- is the deliberate neglect of our own genuine needs and those of others
- is the ripe fruit of the emotional programs for happiness and over-identification with our group
- is due in part to the human condition and hence, responsibility may be diminished
- is ultimately rooted in the separate self sense, the source of our dualistic view of life that reinforces the false self
- affects all of human behavior as in the doctrine of Original Sin
- IL: 9-10, 26, 40
- HC: 17
- AW: 23, 53
- CF: 40, 57
- MC: 5
- BP: 112-113
- OMOH: 129
The human condition involves the tendency to sin, described in moral theology as the “capital sins,” a doctrine developed by Evagrius of Pontus in the fourth century. The tendency to sin is rooted in the energy centers of survival and security, affection and esteem, and power and control that are the foundations of the false self. Over-dependence on groups to which we may belong is also a pillar of the false self and the source of many evils.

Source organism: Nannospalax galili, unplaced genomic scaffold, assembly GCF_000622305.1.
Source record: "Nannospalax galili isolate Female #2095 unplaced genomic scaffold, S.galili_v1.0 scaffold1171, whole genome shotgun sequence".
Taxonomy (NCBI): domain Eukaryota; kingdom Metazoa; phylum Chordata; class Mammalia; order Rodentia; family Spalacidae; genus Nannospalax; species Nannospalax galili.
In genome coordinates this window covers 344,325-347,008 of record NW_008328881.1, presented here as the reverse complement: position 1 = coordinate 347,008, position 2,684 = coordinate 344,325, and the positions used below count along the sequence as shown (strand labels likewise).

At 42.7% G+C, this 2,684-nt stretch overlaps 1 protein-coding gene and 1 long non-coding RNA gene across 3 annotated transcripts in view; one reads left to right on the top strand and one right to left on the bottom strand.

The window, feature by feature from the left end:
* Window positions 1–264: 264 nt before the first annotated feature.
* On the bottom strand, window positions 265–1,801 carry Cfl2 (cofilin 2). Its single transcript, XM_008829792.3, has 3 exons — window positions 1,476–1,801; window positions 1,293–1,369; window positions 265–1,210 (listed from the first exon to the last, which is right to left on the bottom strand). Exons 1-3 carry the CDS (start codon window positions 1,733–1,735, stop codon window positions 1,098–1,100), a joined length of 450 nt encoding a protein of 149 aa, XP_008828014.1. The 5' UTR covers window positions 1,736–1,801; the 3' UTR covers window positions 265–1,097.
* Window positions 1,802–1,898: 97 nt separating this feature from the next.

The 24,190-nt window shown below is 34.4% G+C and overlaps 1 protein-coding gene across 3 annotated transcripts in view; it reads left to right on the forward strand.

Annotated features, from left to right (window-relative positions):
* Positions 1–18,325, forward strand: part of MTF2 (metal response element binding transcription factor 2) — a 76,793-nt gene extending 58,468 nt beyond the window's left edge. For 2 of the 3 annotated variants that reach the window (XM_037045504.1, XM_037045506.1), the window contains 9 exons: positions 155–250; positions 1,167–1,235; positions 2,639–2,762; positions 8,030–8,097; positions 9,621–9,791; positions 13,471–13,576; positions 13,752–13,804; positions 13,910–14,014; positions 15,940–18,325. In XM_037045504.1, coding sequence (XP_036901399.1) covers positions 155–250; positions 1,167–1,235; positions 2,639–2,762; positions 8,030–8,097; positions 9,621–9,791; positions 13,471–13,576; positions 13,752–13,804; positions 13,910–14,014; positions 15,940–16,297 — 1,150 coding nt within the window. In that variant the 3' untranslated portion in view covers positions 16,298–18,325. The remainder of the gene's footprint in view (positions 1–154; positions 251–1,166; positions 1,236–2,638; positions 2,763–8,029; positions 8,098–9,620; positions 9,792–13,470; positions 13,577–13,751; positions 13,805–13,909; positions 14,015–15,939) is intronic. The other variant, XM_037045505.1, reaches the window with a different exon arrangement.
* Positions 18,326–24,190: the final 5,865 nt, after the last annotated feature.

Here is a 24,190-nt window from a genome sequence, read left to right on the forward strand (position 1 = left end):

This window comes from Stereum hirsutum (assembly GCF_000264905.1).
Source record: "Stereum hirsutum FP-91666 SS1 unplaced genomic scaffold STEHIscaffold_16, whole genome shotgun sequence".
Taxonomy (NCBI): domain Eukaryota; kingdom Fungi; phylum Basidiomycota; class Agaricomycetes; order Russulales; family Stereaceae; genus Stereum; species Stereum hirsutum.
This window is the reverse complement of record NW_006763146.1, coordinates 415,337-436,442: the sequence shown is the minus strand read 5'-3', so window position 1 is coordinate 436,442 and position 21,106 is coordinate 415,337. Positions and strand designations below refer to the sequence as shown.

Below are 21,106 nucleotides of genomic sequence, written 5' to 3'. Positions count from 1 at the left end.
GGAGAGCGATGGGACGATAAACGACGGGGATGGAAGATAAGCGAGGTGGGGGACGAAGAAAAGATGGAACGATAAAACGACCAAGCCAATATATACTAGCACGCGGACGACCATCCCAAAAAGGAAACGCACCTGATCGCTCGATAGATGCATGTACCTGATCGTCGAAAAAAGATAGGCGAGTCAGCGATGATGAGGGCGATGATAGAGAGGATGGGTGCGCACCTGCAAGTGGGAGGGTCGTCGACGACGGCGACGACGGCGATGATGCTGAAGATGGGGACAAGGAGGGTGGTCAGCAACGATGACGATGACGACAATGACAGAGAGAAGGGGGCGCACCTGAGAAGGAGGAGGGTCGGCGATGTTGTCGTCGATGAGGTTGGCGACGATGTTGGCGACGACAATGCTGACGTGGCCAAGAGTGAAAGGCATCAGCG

Sin is the deliberate refusal to respond to God’s grace. It is the neglect of our own true good and genuine needs as well as those of others. Sin reinforces the false self. It is the ripe fruit of the emotional programs for happiness. To repent of our sins is to change the direction in which we are looking for happiness.
The tendency to sin is part of the human condition. Sin reinforces the false self.
How might you redirect energy from your tendency to sin?
Recognize your need for survival and security. Acknowledge your need for affection and esteem. Be aware of your need for power and control.